Malaysia hiked interest rates today for the first time in more than three years, making it the latest country to tighten monetary policy as the global economy improves.
Malaysia hiked interest rates today for the first time in more than three years, making it the latest country to tighten monetary policy as the global economy improves. The central Bank Negara Malaysia lifted its overnight policy rate by 25 basis points to 3.25 per cent, in line with expectations. It last announced an increase in July 2014. “The global economy has strengthened further,” the bank said in a statement, adding that the economy also looked set to continue its recent upward momentum, underpinned by strong domestic demand. The decision could be a boost for Prime Minister Najib Razak, who must call elections by August. He is battling allegations that billions of dollars were looted from a state investment fund he founded, but denies any wrongdoing. After a few turbulent years, Southeast Asia’s third-largest economy bounced back strongly in 2017 and the government is predicting strong growth of 5.5 percent this year.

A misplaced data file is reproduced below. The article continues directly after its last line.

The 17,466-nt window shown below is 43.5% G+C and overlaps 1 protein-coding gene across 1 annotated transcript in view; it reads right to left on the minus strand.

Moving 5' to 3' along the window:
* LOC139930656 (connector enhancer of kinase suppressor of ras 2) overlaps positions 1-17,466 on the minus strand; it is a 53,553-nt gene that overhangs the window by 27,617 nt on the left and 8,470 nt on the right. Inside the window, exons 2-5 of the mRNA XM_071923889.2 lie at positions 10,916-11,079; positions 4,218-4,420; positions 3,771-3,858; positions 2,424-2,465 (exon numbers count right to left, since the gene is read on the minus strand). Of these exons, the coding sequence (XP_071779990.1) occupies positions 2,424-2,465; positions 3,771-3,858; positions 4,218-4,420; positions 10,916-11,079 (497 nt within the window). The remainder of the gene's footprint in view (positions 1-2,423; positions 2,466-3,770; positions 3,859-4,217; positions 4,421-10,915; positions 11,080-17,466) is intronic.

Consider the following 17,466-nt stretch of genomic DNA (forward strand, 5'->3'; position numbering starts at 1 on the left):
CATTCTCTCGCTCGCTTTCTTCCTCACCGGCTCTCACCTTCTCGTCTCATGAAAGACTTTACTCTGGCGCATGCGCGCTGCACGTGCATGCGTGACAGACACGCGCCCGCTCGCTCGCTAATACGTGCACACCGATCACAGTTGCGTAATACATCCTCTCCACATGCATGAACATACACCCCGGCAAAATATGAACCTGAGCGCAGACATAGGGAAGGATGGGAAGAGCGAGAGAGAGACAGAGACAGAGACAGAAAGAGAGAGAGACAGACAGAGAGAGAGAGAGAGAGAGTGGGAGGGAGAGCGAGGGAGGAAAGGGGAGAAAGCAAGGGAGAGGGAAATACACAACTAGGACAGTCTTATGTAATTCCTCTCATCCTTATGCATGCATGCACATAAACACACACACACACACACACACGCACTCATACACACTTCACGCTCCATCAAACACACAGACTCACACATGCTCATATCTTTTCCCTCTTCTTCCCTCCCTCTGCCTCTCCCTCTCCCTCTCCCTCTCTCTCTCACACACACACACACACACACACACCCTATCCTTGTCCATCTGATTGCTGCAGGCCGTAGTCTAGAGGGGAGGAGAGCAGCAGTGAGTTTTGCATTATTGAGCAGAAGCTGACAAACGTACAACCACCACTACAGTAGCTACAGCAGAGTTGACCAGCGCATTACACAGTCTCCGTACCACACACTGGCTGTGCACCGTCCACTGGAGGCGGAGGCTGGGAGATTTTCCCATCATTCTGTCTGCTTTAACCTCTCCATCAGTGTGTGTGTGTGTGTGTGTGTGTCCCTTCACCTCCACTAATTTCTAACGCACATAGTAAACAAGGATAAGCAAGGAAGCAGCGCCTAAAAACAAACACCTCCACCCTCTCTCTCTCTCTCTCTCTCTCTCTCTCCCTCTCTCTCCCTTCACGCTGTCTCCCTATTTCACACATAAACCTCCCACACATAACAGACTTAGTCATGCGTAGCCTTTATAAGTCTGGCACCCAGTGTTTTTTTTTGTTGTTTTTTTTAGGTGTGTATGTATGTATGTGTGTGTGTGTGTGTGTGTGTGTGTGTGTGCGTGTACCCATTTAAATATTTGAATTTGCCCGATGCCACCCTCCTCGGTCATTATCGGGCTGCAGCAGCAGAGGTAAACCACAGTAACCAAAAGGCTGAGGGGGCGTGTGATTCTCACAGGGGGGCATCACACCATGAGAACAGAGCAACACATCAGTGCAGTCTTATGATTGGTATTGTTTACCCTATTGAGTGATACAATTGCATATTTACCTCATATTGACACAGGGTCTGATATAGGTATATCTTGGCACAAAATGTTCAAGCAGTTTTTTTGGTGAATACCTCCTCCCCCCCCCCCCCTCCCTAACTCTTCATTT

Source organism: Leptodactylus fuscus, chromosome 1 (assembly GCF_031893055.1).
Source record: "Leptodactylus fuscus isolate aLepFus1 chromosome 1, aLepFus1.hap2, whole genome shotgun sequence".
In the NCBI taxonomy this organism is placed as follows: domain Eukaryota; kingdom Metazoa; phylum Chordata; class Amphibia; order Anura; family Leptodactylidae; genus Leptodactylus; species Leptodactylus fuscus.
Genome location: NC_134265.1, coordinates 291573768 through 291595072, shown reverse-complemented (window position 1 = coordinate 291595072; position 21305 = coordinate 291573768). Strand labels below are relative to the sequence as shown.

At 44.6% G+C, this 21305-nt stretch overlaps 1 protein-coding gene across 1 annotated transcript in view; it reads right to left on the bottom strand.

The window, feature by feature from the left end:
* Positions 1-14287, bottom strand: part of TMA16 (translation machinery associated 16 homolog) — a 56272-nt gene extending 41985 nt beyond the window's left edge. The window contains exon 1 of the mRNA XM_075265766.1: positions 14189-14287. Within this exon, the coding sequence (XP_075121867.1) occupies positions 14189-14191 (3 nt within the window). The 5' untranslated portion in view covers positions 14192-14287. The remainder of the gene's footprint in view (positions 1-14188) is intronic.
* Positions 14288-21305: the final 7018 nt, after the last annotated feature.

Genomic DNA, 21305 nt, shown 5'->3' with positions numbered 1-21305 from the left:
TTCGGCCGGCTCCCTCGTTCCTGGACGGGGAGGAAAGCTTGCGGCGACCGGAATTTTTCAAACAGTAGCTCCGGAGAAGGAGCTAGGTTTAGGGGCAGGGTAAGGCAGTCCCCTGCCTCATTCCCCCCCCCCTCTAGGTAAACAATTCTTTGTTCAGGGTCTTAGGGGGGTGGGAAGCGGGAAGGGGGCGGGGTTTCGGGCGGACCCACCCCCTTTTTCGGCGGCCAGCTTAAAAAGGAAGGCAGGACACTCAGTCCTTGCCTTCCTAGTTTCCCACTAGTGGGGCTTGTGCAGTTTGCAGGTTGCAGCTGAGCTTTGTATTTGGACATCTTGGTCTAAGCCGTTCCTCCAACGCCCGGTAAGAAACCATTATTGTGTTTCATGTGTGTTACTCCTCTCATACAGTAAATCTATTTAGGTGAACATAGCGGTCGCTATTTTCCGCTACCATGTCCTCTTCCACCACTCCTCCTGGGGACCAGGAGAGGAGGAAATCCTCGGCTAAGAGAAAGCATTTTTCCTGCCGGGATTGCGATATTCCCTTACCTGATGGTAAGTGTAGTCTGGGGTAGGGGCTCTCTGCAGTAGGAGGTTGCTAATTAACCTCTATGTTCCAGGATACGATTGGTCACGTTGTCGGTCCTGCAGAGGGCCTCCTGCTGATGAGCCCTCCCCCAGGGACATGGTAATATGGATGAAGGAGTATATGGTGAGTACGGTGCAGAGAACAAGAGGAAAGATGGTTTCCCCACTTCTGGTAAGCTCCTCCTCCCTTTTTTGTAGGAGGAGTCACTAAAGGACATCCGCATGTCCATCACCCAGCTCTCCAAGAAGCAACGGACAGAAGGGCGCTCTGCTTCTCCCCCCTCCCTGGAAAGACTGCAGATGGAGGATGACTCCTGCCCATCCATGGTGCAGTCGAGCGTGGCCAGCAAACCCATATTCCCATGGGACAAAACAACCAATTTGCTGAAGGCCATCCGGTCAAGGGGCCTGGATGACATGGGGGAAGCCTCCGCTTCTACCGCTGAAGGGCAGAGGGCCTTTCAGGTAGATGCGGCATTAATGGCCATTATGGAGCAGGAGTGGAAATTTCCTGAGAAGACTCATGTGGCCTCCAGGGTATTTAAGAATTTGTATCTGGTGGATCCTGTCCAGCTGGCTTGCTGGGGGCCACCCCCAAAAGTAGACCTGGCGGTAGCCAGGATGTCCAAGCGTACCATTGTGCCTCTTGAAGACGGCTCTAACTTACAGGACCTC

Malaysia’s central bank is the latest to tighten monetary policy in a sign of growing confidence in the global economic recovery. South Korea lifted interest rates for the first time in more than six years in November, while the US Federal Reserve hiked rates three times in 2017 and the European Central Bank is preparing to wind in its crisis-era stimulus programme. Calls are growing in other Southeast Asian countries for rates to be lifted, with some analysts forecasting the Philippine central bank will hike in the first quarter on the back of strong growth. The ringgit, which plunged dramatically in 2015 but has been slowly strengthening in recent times, rose to 3.89 per dollar after the rate hike, its highest level since April 2016.
Capital Economics, a London-headquartered research consultancy, said it did not expect more increases soon as it predicted high household debt would limit consumer spending and growth may slow. “There is little chance of an aggressive hiking cycle,” it said in a note. “We expect that rates will remain unchanged for the rest of this year and next.”